Some 337 students are still unaccounted for after gunmen attacked a school in northern Nigeria over the weekend, a government official told CNN on Monday.
Local police said a large number of attackers riding motorbikes ambushed the all-boys Government Science Secondary School in Kankara late Friday, in a possible kidnapping-for-ransom attempt.
The apparent kidnappers are making a demand via a teacher at school, Abdu Labaran, the director general of media for the governor of Nigeria’s Katsina state, said Monday.
“The abductors of the Kankara students have contacted a teacher and asked him to tell the government to stop the helicopter surveillance. They have not asked for ransom,” said Labaran, who added that the military had deployed in the area to search for the boys.
He said that at least 446 students had been handed over to their parents, but they have been unable to reach scores of families to confirm the safety of students because of bad phone connectivity.
The United Nations strongly condemned the abductions on Sunday, and called for the “immediate and unconditional release” of the children.
There have been varying estimates of the number of children that were kidnapped from the school late on Friday. Government officials said it was difficult to accurately track the numbers as some children ran away during the attack, while others escaped and made their way back to villages and the school over the weekend.
Garba Shehu, a spokesman for Nigerian President Muhammadu Buhari, told CNN via text message on Monday that some of the students had been interviewed by military officers.
“Some of the returning students debriefed by the military disclosed that ten of their colleagues were taken by the bandits, but this still needs to be verified,” he wrote, adding that there could still be others unaccounted for.
“The forests and neighboring villages are being searched and parents are being contacted for information about their children.”
A school official told CNN that at least three of his students escaped their abductors and returned to the school on Sunday. He said they had not eaten and that they had bruised and swollen legs from hours of trekking. CNN is not naming the school official to protect his safety.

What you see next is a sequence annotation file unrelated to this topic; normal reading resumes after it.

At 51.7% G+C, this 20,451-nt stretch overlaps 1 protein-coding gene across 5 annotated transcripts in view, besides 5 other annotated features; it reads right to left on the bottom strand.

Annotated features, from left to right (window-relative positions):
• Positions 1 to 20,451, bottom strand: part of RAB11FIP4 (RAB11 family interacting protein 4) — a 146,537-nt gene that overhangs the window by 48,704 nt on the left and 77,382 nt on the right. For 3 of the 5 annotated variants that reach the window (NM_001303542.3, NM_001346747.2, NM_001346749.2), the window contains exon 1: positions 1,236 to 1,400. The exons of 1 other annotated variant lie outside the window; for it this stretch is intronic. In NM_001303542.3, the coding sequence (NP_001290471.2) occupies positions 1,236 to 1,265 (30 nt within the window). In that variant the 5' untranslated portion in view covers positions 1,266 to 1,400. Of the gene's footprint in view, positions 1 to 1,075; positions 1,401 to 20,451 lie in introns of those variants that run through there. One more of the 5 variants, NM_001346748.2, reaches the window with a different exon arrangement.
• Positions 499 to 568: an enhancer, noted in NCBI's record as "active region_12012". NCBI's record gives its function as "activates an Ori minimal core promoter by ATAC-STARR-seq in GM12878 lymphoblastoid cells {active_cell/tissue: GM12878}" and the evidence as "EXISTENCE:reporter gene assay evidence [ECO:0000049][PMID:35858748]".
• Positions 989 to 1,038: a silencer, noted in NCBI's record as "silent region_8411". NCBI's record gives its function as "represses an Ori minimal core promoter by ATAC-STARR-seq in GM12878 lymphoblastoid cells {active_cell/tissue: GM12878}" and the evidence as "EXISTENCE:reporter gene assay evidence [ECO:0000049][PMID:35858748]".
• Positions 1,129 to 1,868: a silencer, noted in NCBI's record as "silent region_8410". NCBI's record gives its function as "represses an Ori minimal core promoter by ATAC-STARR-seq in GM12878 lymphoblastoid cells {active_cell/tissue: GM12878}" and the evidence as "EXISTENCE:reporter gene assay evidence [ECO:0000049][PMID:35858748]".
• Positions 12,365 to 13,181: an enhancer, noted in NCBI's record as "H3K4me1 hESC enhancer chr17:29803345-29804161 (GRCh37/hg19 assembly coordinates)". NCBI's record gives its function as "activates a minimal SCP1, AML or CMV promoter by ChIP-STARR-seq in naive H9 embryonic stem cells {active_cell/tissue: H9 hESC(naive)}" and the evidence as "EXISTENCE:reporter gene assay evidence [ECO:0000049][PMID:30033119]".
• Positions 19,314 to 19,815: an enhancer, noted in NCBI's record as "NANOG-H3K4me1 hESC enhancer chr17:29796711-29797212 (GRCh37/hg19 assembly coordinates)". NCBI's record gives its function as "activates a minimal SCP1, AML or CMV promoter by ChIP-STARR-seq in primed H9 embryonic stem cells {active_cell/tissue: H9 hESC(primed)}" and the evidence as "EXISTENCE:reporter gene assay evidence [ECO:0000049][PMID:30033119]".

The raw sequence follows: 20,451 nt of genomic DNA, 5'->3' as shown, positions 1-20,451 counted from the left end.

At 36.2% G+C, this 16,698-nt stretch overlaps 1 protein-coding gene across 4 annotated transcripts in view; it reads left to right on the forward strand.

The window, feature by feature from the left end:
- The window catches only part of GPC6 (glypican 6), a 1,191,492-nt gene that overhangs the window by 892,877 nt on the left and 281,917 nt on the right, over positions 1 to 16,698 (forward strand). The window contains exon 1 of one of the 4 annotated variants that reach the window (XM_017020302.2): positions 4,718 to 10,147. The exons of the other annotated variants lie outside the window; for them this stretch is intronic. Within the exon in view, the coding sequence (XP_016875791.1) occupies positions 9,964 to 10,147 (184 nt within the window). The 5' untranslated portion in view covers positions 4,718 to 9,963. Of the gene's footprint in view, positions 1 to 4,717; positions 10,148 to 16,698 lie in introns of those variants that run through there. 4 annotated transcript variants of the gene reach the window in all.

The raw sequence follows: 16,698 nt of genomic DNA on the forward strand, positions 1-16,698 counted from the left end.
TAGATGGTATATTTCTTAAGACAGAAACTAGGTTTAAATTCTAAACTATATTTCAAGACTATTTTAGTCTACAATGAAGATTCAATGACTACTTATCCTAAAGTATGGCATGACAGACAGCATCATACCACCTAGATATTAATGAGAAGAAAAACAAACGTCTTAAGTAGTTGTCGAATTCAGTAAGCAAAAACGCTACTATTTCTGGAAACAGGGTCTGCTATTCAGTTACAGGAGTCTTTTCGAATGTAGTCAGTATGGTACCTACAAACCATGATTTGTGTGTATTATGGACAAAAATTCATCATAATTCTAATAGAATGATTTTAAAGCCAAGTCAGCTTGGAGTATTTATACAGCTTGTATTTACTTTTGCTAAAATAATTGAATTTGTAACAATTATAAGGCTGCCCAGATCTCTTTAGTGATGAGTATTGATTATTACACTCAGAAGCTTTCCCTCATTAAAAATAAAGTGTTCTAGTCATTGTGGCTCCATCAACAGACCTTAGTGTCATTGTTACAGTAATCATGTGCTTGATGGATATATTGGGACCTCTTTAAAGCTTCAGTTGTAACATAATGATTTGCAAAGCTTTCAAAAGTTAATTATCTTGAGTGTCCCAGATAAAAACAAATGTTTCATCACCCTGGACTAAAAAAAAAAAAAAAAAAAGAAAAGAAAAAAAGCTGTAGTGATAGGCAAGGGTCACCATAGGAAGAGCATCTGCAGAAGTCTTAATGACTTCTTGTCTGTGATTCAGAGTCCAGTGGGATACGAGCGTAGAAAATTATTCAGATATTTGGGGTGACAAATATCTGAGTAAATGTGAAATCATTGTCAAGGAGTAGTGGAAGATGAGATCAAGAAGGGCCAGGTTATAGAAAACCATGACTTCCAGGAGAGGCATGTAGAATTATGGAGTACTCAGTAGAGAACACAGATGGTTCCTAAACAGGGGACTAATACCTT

“They commanded the crowd like a herdsman herd the sheep,” Hassan Abdul-Bashir, a 13-year-old student at the school, told CNN on Saturday. He said the gunmen were asking students for money, ransacking their lockers and taking some of their belongings. “They shot the policeman guarding our school. I saw them driving many students.”
Several more students were rescued on Monday, according to Labaran.
“Fifteen students were rescued today by military in their search and rescue operations, while the police rescued another person and a third came back to parents’ house himself,” he said Monday.
Musa Adamu, a senior secondary student at the school, said he and many of his roommates jumped out of the windows when they heard the gunshots on Friday. “We headed to the fence and climbed on it and jumped down,” the 18-year-old told CNN. “The gun shots sound got louder, we ran in different directions … into the forest. Most of us had no shoes on, and we kept running until we got tired and the sound of the gunshots fainted.”
Nigerian authorities said the motive for the attack is unclear, but added the area has seen kidnappings for ransom attacks in the past.
UN Secretary-General António Guterres urged the Nigerian authorities to “bring those responsible for this act to justice.”
“The Secretary-General reaffirms the solidarity and support of the United Nations to the government and people of Nigeria in their fight against terrorism, violent extremism and organized crime,” his spokesman, Stéphane Dujarric, said in a statement Sunday.